George Alagiah interviews us on the BBC
Monday 10 September 2007
No.s 131, 132 & 133: Kenya, Equatorial Guinea and Jordan
Alex Horne – 10th September 2007
It’s my birthday today. But also, we’ve got six weeks and two days to find 62 people who’ve moved to London from, I suppose, the hardest to find countries in the world. So instead of a relaxing day, wallowing in my new-found twenty-nine-ness, I gratefully accepted a lift into town with Rachel and set off from the BBC at 8am, a whole day ahead of me, determined to make some sort of dent in our monstrous target.
I had several sketchy plans. Unfortunately, the well of people contacting us has now all but dried up, so instead I was following up leads offered by our French photographer Phillippe, a friend of a friend I met at a wedding and my own brief investigation on the internet over the weekend.
But first, a trip to Willesden to chase a man I really should have found several weeks ago when I still lived a mile away from his auto-electrical shop. Back in January the radio on my car finally gave up. Whilst he installed a new (and excellent despite its very reasonable price-tag) model, I asked the engineer (I guess that’s the term) where he was from – presuming, I have to admit, India.
‘I’m from Kenya’, he replied. ‘My family was originally from India but, like a lot of people from Asia, they came to Africa at the beginning of the century…’ ‘Cool’, I said, doing my best to hide my excitement. I had something incredibly important (I expect) that I had to rush off to do so didn’t mention the project just yet. I’d be back.
Of course I wasn’t back until today. I’m not sure why not. I guess we thought we’d stumble across a Kenyan anyway so were fairly relaxed about the country. And anyway, up until Edinburgh in August we felt like we had ages to find everyone.
But we didn’t stumble across anyone from Kenya in the meantime and so at 9am, after what was now a two hour journey from home, I got off the tube at Dollis Hill (Where? Yes! Dollis Hill! It’s next to Willesden Green on the Jubilee Line) and walked round the corner to find Neasdon Electronics… shut.
Mmm. Frustrating. I retreated to a café, ordered a sausage sandwich (it is my birthday) and waited.
Half an hour later I returned. It was open! Wonderful news! I burst in, Iqbal (the manager) sort of remembered me, and just about agreed to be involved. He didn’t have long but explained that he had arrived in London in 1978 and that he very much liked it here. I got excited at the mere mention of 1978 – ‘that’s when I was born!’ I exclaimed, thrilled that he’d been here exactly the same length of time that I’d been alive. Perhaps it actually was exactly the same length of time - perhaps it was his anniversary too, I thought. ‘What month did you arrive?’ I pressed.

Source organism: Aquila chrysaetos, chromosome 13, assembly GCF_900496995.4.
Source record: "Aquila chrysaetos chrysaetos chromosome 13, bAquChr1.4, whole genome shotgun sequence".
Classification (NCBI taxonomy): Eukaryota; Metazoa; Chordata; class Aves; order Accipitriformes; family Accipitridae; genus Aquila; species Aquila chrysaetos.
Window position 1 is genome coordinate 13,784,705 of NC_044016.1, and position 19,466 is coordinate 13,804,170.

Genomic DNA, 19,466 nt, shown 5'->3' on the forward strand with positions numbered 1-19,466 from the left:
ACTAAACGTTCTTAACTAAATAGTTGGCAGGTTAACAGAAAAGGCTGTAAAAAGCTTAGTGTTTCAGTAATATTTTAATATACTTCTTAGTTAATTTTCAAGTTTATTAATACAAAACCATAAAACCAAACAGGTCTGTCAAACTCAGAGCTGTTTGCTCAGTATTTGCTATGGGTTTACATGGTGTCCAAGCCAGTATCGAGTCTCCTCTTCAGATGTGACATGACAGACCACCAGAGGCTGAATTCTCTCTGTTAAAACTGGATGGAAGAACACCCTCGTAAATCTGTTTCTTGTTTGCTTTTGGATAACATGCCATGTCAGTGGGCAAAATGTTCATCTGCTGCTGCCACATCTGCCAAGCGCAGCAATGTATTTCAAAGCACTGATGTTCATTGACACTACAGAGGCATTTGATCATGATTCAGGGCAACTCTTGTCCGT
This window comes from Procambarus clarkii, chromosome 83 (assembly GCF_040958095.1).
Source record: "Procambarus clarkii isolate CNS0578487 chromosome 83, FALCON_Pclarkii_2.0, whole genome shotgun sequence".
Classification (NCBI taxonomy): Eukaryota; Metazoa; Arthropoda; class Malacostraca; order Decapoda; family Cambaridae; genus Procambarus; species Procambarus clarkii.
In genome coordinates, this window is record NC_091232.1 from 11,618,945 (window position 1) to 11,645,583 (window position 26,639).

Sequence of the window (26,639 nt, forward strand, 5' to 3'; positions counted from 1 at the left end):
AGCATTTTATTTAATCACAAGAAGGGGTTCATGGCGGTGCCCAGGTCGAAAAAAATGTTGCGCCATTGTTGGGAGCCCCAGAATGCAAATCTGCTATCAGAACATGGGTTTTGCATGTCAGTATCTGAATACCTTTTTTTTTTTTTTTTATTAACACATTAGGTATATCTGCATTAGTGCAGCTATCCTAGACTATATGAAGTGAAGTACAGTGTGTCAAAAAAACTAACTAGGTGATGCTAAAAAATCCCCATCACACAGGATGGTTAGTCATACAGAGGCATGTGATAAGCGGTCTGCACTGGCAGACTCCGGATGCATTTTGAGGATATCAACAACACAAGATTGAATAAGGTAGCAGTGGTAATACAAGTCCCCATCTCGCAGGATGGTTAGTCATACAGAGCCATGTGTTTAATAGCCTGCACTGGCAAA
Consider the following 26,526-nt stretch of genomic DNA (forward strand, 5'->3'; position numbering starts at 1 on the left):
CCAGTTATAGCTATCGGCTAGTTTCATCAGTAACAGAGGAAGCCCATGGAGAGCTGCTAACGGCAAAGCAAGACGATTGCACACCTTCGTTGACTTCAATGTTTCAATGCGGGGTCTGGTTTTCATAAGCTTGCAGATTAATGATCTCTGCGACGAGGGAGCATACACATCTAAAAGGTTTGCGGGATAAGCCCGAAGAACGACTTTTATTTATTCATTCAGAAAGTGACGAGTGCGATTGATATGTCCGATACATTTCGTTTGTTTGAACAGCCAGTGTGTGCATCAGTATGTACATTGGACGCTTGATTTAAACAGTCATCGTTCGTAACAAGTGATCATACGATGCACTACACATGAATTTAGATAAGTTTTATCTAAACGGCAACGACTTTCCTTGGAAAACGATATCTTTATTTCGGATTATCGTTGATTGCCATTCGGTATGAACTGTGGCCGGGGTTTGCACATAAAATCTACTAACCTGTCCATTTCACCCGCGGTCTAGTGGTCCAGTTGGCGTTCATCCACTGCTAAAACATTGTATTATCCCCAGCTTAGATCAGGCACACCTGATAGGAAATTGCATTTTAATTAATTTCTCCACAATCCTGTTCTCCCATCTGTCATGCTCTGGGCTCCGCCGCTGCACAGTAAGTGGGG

‘Oh no’, he replied after a little think. ‘It was 1977. December 1977’. ‘That’s fine!’ I said. ‘Fine. It’s my birthday today. So I guess you arrived here pretty much when I was conceived…’
Yes, it was an odd thing to say and one that signalled the end of our chat. Still, at this stage it’s all about the numbers. And I was more than happy to return to the good old days of ‘in and out’, grab a nationality and move on. So move on I did…
…back down the Jubilee like to Bond Street, out and round the corner to Brook Street, the uber-trendy side of Oxford Street, and the location of Royal Jordanian Airlines’ London office. Or at least that’s what I thought – that’s what I’d scribbled down in my folder after I’d had a brainwave on Saturday, found their website, and generally felt pretty pleased with myself.
Luckily, the phone number I’d scrawled was actually still correct. ‘Oh no, we’ve moved to Hammersmith’, I was told. ‘Fine’, I said. ‘It’s my birthday!’ ‘Happy Birthday’, they said, ‘But we’re still in Hammersmith’. ‘Fine’, I said again, ‘thanks for your help’. Grrr, I thought (a much easier sound to write and think than actually make).
Still, as I kept telling people, it was my birthday so I held my chin up high – well, returned it to its normal height - and pressed on with what I was determined would be a Good Day.
This, of course, worked.
Phillippe, our fellow nationality collector, had given us the address and phone number of a man from Equitorial Guinea called Oscar. He said we had to meet him. Initially, however, we were quite keen to find our people ourselves and not rely on tip-offs, although we were, of course, extremely grateful. But with the year slipping away we couldn’t afford such ambition.
Oscar, Phillippe had told us, worked in Sutton, in a bag-shop, a short walk down the hill from the station. This represented yet another lengthy journey but it was still early and remember, I was determined.